Joe woke, groggy from a late night of studying. It was the weekend, but one to be spent pretending to be his ancestors for minimum wage.

He allowed himself a bit of worrying as he dressed. Almost to the end of the school year and still no prospects for a summer job. The budget cuts that had eliminated his planned summer Internship were getting deeper not better. No hope there.

By the end of his cold cereal, he decided to put off thinking about the summer problem until the upcoming week. Today he would get through his part-time Museum job. It didn’t pay much but did cover food.

Joe arrived early and entered the Museum’s back entrance into the rooms that staged the Native American displays. Although he had to be ready at opening, he typically had no visitors until they wandered their way through the front exhibits. He had his displays out and had made a start on a new basket before he heard the first visitors.

Two men entered, one after the other. The first headed his way, the other meandering to the displays of clothing.

“Hey Indian, why you doing baskets,” the approaching man asked. “Ain’t that squaw’s work?”

“Good morning, Sir,” Joe said. “Excuse me, but the term ‘squaw’ is considered to be a derogatory term.”

“Whatever,” the man replied. “So why you doing women’s work?”

“Baskets and skins were the only containers for thousands of years. Even hunters…”

“Yeah, yeah,” the man interrupted. “What’s with these rocks?”

“These are obsidian and chert. The best of available material for producing sharp edges,” Joes said. He took a slow breath. The man looked normal enough, shaved and adequately dressed.

“So what good is a rock with sharp edges?” the man asked.

“These are basic tools,” answered Joe. “The edges are used for hunting, skinning and scraping”.

The man picked up a scrapper, looked at it and dropped it. “So where’d you learn this stuff?” he asked. “On the reservation?”

Joe drew in another deep breath. This one not so silent. He needed this job, this man he didn’t need.

“Actually, I’ve never lived on a reservation,” Joe said.

“So you’re a tame Indian?” the man asked.

“We’re all tame now-a-days,” Joe answered. Maybe a little humor could calm this guy.

The man moved one of the offered chairs and sat down. A little hard from the groan of the chair.

“Ok, show me,” he said.

Joe continued with his basket, completing the bottom and working on the beginning of the sides.

“You can buy one of these for a buck at the Dollar Store,” the man commented.

Replying was useless, so Joe kept working. He did notice that the other man who had entered earlier was now standing a few yards away. This one was apparently looking at a display of beadwork.

“Heck, I’ll give you two bucks for it,” the first man added with what sounded like a low laugh.

“Actually, Sir,” Joe said, “these baskets go for a quite a lot more at the Museum Shop.” Unfortunately, not many sold.

“Hey, not bad for woman’s work” the first man said. “Ever think of getting a real job?”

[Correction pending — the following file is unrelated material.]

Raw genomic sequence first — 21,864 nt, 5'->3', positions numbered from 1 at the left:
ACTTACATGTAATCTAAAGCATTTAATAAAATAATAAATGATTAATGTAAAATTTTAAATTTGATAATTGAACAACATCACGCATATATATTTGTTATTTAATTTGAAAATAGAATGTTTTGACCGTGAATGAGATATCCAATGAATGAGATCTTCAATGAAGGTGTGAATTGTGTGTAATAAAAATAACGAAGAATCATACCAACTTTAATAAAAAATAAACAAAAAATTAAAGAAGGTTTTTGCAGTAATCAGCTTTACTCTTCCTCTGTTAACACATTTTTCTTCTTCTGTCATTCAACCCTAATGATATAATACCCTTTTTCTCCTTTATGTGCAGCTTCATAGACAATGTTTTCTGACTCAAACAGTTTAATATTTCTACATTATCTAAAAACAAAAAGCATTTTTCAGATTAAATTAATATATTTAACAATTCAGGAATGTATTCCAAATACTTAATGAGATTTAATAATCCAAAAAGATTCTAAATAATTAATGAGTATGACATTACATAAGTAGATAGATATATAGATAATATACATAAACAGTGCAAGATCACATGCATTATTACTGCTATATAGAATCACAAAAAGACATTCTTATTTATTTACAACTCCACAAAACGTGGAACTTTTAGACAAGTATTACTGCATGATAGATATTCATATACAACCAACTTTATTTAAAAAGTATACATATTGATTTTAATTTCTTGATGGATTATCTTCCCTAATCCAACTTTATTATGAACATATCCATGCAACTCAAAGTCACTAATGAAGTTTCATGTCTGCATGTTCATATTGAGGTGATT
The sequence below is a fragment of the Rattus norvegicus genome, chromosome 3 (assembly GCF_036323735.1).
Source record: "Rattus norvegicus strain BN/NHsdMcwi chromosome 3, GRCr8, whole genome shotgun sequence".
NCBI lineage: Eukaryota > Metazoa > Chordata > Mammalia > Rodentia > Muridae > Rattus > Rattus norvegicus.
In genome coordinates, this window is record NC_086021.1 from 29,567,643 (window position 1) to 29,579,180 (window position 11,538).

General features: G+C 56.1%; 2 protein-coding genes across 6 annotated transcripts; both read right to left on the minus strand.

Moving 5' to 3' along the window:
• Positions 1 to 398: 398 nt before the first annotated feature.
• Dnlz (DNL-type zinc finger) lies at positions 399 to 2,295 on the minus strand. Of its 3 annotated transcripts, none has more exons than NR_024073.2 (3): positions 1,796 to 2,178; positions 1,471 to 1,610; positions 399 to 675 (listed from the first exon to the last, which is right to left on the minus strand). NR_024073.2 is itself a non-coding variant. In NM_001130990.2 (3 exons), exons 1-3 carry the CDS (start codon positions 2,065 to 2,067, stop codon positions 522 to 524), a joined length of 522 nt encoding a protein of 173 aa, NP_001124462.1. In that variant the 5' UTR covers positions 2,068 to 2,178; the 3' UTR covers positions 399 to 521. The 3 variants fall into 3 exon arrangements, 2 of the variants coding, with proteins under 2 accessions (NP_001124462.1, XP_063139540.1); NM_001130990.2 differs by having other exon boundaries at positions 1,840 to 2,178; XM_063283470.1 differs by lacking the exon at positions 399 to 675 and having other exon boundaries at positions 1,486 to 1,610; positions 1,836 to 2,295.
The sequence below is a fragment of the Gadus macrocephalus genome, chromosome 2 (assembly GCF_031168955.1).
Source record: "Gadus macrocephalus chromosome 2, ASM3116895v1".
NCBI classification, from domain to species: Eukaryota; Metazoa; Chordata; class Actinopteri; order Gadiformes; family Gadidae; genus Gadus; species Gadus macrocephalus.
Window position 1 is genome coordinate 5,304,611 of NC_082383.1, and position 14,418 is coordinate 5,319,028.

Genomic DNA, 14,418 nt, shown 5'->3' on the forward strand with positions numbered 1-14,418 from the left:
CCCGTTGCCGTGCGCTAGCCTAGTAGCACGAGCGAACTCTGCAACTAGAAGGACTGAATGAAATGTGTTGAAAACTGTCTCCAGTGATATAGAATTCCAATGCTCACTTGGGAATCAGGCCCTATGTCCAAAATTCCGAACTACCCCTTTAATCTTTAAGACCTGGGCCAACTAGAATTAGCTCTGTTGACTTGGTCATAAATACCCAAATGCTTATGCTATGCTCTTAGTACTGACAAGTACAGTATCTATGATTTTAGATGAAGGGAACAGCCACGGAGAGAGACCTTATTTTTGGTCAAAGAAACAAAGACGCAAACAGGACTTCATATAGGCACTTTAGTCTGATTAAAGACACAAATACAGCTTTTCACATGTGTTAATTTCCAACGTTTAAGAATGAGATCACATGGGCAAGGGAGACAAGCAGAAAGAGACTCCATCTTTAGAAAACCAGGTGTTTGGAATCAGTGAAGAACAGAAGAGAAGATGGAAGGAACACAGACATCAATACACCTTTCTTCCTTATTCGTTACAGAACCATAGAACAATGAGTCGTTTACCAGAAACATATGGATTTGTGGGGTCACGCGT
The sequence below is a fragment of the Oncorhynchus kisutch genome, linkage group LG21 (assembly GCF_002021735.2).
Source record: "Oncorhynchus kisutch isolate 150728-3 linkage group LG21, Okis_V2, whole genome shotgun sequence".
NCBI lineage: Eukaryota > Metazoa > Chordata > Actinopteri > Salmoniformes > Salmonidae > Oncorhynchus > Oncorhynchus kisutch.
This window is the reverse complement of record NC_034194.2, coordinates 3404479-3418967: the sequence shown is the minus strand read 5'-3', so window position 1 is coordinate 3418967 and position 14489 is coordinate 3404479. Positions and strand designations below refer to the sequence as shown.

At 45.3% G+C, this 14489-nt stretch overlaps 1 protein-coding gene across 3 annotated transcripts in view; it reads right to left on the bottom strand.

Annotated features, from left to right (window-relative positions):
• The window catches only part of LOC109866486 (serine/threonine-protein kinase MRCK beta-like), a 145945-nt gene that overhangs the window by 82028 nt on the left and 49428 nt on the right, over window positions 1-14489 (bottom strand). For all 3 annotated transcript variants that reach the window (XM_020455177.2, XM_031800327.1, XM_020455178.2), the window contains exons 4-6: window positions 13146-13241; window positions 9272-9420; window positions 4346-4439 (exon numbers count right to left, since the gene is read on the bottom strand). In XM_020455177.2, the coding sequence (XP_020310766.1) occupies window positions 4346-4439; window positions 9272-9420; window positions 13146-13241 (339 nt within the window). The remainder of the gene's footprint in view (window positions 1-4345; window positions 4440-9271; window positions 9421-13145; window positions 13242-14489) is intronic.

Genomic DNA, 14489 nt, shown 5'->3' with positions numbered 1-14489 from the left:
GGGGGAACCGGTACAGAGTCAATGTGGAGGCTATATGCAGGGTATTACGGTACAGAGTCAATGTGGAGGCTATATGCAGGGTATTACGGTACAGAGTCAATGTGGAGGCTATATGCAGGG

Joe stopped. Not worth it. Maybe this guy’s got an issue or two. Joe continued working the basket.

“Hell, this is boring,” the man said. He got up and wandered away.

Joe worked for a few more minutes.

Then, with a whirlwind of chatter, a small group of children stopped by, a harried mother in tow. Joe smiled. Kids were always enthusiastic, even if somewhat inattentive.

For the next 20 minutes, Joe fielded questions, managing to keep up with the changing and somewhat tangential flow of topics.

Finally, when he thought his voice would give out, the kids moved on, the harried mother still in tow.

Joe realized that the second man was still nearby.

“Can I explain something, Sir,” Joe called out to this watching man. Sometimes people were curious but hesitant to ask questions about unfamiliar topics.

“Actually not,” this man said, walking over. “What I overhead was very clear.” He was tall, with tanned skin. He wore what Joe call Country Camo: plaid shirt and blue jeans. His boots looked expensive, but worn and comfortable.

“My name’s Alex,” he said. “Here in town on business.” He stuck out his hand. Joe took it. Firm but without the macho over-pressure thing.

Joe introduced himself, adding “The Museum has me here on weekends to demonstrate the old skills used by the First Americans.”

“Later today I’m flying back to a ranch I manage.” Alex said. “It’s a large Resort operation. And we’ve been lookin’ for some help with the summer season activities. We got us a Naturalist and a Blacksmith to give classes to our clients. Thinkin’ of adding someone to cover these pre-contact skills. You interested?”

“Why…,” Joe stammered. “Yes, I’d like to hear about it.”

“Good,” Alex said. “I was sorta watching you with that drunk and with the kids. You handle yourself pretty good. That’s important at our resort.”

Joe took Alex’s business card and gave him his contact information.

“I’ll have our Activity Director send you an application first thing Monday.” Alex said. “Hope to see you again.”

Joe stood for a few seconds after the man left. Maybe this next year’s finances would be ok.


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